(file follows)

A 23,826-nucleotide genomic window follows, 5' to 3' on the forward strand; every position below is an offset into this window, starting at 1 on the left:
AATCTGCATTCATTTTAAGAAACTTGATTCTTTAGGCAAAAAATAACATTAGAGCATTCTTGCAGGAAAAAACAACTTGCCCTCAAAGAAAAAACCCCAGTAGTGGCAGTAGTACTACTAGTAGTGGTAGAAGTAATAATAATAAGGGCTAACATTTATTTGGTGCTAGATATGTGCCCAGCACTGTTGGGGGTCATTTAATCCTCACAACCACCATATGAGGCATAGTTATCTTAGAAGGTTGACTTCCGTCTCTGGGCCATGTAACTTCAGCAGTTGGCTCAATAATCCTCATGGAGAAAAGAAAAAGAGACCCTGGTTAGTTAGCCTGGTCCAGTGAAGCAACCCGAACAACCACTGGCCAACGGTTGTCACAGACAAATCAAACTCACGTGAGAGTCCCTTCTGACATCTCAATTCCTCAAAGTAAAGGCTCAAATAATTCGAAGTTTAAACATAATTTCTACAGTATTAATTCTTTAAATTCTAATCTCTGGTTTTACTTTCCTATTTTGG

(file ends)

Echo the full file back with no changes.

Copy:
A 23,826-nucleotide genomic window follows, 5' to 3' on the forward strand; every position below is an offset into this window, starting at 1 on the left:
AATCTGCATTCATTTTAAGAAACTTGATTCTTTAGGCAAAAAATAACATTAGAGCATTCTTGCAGGAAAAAACAACTTGCCCTCAAAGAAAAAACCCCAGTAGTGGCAGTAGTACTACTAGTAGTGGTAGAAGTAATAATAATAAGGGCTAACATTTATTTGGTGCTAGATATGTGCCCAGCACTGTTGGGGGTCATTTAATCCTCACAACCACCATATGAGGCATAGTTATCTTAGAAGGTTGACTTCCGTCTCTGGGCCATGTAACTTCAGCAGTTGGCTCAATAATCCTCATGGAGAAAAGAAAAAGAGACCCTGGTTAGTTAGCCTGGTCCAGTGAAGCAACCCGAACAACCACTGGCCAACGGTTGTCACAGACAAATCAAACTCACGTGAGAGTCCCTTCTGACATCTCAATTCCTCAAAGTAAAGGCTCAAATAATTCGAAGTTTAAACATAATTTCTACAGTATTAATTCTTTAAATTCTAATCTCTGGTTTTACTTTCCTATTTTGG